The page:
HMONG HILLTRIBE
Apichart Weerawong  /  AP
Hmong women and children sit with their belongings after being evicted from a village in Phetchabun province, northern Thailand, in July. The Hmong fear they will be persecuted by the communist government in Laos if they are repatriated because of their Vietnam War-era links to the United States.
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updated 10/2/2005 12:19:50 PM ET 2005-10-02T16:19:50

When July began, some 6,000 ethnic Hmong living in this village in northern Thailand could count on little but the flimsy roofs sheltering them from rainy season downpours.

Within days, those ramshackle homes were just a memory for the illegal migrants from neighboring Laos, including many children. Thai authorities pressured the village to evict the Hmong, and they were cast out of town.

Now they make do in a makeshift squatter community along the roadside, and even that may not last. Some officials in this Southeast Asian nation want to send them back to their homeland.

The poor mountain people are determined to hang on. They do not want to return to Laos, saying they face persecution, even possible death, at the hands of its communist government.

Once recruited by the CIA
“If they want to force me back to Laos, they should kill me instead of sending me to be killed at the hand of the Lao government,” said Jer Saechong, one of several Hmong who said they would take their own lives rather than go.

In the Hmongs’ view, they are the last refugees of the Vietnam War, members of a group that supported the losing side in a war with Laotian communists who took over the country in 1975 and who are still persecuted for it.

Thai authorities see them differently: as the flotsam of human trafficking, like hundreds of thousands of other economic migrants from the country’s poorer neighbors, Myanmar, Cambodia and Laos. In mid-September, seven ethnic Hmong Thai nationals were convicted by a Thai court of smuggling more than 200 of the Lao Hmong into Thailand and illegally giving them shelter.

The Hmong were recruited by the Central Intelligence Agency to fight on behalf of a pro-American government in Laos when war embroiled Indochina.

Diaspora after communist takeover
After the 1975 communist victory, some 300,000 Hmong fled Laos into Thailand, many later resettling in the United States and elsewhere. But tens of thousands stayed in Laos, some adjusting to the new regime and others keeping to the jungle, where they faced continuing attacks.

Displaying a crease in his flesh from a bullet wound in his left leg, 64-year-old Jer said he had been an officer for the CIA-backed “Secret Army,” but made his peace after 1975, settling down to farm north of the Laotian capital, Vientiane.

Then, last year, “many former CIA soldiers were arrested and never returned, including five from my village,” he said.

“I was very frightened and decided to travel across the border,” said Jer, who slipped into Thailand with his wife and five children a little over a year ago.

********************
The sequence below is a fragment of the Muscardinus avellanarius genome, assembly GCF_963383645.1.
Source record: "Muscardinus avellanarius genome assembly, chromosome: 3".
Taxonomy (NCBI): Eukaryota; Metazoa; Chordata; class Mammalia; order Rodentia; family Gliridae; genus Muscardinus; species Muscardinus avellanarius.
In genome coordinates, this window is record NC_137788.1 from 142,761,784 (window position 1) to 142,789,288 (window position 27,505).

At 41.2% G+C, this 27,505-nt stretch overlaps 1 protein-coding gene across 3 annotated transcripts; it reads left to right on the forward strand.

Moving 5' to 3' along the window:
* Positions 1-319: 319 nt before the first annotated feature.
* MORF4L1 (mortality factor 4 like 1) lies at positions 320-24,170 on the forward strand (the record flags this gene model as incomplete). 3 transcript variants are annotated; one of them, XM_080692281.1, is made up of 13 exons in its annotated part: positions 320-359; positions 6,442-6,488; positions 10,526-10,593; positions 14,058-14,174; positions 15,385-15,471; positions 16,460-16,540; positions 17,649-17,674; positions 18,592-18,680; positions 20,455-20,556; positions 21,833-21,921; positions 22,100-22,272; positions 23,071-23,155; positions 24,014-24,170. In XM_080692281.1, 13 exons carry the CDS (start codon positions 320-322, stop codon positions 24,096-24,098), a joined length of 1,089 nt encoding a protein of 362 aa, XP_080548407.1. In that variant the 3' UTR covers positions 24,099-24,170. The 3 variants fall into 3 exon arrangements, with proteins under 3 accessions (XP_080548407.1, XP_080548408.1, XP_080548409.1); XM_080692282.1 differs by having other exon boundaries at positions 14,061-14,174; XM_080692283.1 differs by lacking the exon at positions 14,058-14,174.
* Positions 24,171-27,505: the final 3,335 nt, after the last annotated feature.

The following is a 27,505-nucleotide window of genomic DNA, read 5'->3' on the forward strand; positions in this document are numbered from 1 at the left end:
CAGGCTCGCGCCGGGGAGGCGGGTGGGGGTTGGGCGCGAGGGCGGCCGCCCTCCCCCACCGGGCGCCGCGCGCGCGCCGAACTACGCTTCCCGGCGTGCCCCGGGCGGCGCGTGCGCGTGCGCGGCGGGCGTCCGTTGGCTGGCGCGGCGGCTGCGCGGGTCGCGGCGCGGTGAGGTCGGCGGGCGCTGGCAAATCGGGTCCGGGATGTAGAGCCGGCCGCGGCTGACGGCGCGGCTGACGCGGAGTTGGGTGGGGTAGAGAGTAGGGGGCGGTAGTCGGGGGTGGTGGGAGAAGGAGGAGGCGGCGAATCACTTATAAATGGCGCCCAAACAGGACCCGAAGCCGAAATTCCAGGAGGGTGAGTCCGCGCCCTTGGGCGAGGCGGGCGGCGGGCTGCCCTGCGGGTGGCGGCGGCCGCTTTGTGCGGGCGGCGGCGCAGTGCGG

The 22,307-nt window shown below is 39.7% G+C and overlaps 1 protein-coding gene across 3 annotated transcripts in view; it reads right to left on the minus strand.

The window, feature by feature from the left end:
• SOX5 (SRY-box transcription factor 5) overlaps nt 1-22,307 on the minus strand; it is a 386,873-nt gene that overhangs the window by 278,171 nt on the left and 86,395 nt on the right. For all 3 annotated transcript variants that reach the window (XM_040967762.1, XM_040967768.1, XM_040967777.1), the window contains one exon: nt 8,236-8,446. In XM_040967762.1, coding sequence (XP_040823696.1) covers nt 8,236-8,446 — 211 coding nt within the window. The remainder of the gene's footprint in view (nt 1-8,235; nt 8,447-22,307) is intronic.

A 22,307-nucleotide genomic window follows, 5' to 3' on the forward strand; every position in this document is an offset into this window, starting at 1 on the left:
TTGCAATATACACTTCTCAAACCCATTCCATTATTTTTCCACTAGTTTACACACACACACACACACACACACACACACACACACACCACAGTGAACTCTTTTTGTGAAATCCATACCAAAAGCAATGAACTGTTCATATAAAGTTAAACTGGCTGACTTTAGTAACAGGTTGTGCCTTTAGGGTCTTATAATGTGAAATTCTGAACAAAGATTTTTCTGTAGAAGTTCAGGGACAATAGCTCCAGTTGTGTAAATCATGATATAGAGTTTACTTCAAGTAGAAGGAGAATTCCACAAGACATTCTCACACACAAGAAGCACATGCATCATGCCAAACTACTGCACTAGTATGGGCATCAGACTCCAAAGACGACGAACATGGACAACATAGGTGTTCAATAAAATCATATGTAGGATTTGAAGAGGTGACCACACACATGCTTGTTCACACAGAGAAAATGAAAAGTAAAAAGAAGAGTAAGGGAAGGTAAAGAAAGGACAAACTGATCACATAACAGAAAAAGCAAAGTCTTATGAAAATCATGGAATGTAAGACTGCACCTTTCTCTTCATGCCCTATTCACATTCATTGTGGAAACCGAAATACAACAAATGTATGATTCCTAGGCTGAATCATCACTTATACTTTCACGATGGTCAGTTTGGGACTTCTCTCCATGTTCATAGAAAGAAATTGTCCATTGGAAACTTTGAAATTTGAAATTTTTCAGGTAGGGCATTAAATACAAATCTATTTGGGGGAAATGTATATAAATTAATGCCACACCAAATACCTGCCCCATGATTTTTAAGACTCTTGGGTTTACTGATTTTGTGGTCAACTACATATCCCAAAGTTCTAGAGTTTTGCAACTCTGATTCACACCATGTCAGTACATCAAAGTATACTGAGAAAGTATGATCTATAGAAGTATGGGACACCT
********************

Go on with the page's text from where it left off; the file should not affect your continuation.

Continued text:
Chongmi Saelee, 37, said her husband — whose father also fought for the CIA — disappeared two years ago after coming back from a visit to the United States with money given him by his relatives.

Sorting migrants from refugees
When she went to the police for help, she said, “they told me that they would also kill me if I continued to search for him.”

Many of the migrants here in Phetchabun province, however, are not so clearly fleeing persecution, and Thai officials are trying to sort them out.

“These people have entered the country illegally and will be sent back according to the law,” Gov. Direk Thungfang said.

Several times before, Thailand thought it had closed the book on the Hmong refugee saga. The final group from the last official refugee camp for Hmong from Laos, at Ban Napho in northeastern Thailand, went home in 1999.

In May this year, an unofficial camp that sprang up around a Buddhist temple in central Thailand was closed. Some 10,000 Hmong from the camp at Wat Tham Krabok were relocated to the United States, with an additional 5,300 expected to follow.

A 'manageable challenge'
Officials considered Tham Krabok a big headache, saying it was a haven for drug dealing and a center for armed resistance to the Lao government, with which Thailand has good relations. The government worries the same could happen in Phetchabun.

Lionel Rosenblatt, president emeritus of the Washington-based group Refugees International, said the 30-year saga of Hmong refugees shows that “these sorts of refugee flows never end neatly.”

Describing the 6,000 Hmong in Phetchabun as a “manageable challenge,” he said Thai authorities should provide protection for those who are genuine political refugees and find an acceptable solution for the others.

“I would hate that the last chapter of the Indochina refugee drama should be that Thai authorities rounded up people and sent them back to an unknown fate,” Rosenblatt said.

© 2013 The Associated Press. All rights reserved. This material may not be published, broadcast, rewritten or redistributed.

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